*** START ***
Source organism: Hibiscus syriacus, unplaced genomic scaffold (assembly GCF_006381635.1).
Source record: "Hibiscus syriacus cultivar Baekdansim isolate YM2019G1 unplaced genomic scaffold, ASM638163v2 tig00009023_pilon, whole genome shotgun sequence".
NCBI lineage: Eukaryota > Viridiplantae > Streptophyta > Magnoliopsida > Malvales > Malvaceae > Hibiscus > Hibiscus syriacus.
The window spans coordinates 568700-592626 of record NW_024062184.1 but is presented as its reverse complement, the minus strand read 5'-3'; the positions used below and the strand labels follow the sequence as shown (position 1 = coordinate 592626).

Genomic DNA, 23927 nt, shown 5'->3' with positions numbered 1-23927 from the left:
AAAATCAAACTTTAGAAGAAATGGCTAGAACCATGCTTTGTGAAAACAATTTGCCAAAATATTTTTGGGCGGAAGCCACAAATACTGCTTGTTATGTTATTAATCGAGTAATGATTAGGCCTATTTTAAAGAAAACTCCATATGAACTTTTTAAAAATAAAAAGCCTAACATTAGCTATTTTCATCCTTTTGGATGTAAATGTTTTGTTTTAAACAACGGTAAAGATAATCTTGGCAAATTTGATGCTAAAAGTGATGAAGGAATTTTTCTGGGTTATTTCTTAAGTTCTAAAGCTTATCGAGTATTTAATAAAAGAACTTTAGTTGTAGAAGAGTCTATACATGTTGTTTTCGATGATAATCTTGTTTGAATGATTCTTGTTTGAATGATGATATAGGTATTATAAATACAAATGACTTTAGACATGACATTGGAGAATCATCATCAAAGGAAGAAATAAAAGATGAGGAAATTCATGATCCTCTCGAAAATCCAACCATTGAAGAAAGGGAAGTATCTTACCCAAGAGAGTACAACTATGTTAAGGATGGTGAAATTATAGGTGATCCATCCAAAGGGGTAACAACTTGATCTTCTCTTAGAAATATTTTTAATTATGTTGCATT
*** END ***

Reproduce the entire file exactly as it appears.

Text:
Source organism: Hibiscus syriacus, unplaced genomic scaffold (assembly GCF_006381635.1).
Source record: "Hibiscus syriacus cultivar Baekdansim isolate YM2019G1 unplaced genomic scaffold, ASM638163v2 tig00009023_pilon, whole genome shotgun sequence".
NCBI lineage: Eukaryota > Viridiplantae > Streptophyta > Magnoliopsida > Malvales > Malvaceae > Hibiscus > Hibiscus syriacus.
The window spans coordinates 568700-592626 of record NW_024062184.1 but is presented as its reverse complement, the minus strand read 5'-3'; the positions used below and the strand labels follow the sequence as shown (position 1 = coordinate 592626).

Genomic DNA, 23927 nt, shown 5'->3' with positions numbered 1-23927 from the left:
AAAATCAAACTTTAGAAGAAATGGCTAGAACCATGCTTTGTGAAAACAATTTGCCAAAATATTTTTGGGCGGAAGCCACAAATACTGCTTGTTATGTTATTAATCGAGTAATGATTAGGCCTATTTTAAAGAAAACTCCATATGAACTTTTTAAAAATAAAAAGCCTAACATTAGCTATTTTCATCCTTTTGGATGTAAATGTTTTGTTTTAAACAACGGTAAAGATAATCTTGGCAAATTTGATGCTAAAAGTGATGAAGGAATTTTTCTGGGTTATTTCTTAAGTTCTAAAGCTTATCGAGTATTTAATAAAAGAACTTTAGTTGTAGAAGAGTCTATACATGTTGTTTTCGATGATAATCTTGTTTGAATGATTCTTGTTTGAATGATGATATAGGTATTATAAATACAAATGACTTTAGACATGACATTGGAGAATCATCATCAAAGGAAGAAATAAAAGATGAGGAAATTCATGATCCTCTCGAAAATCCAACCATTGAAGAAAGGGAAGTATCTTACCCAAGAGAGTACAACTATGTTAAGGATGGTGAAATTATAGGTGATCCATCCAAAGGGGTAACAACTTGATCTTCTCTTAGAAATATTTTTAATTATGTTGCATT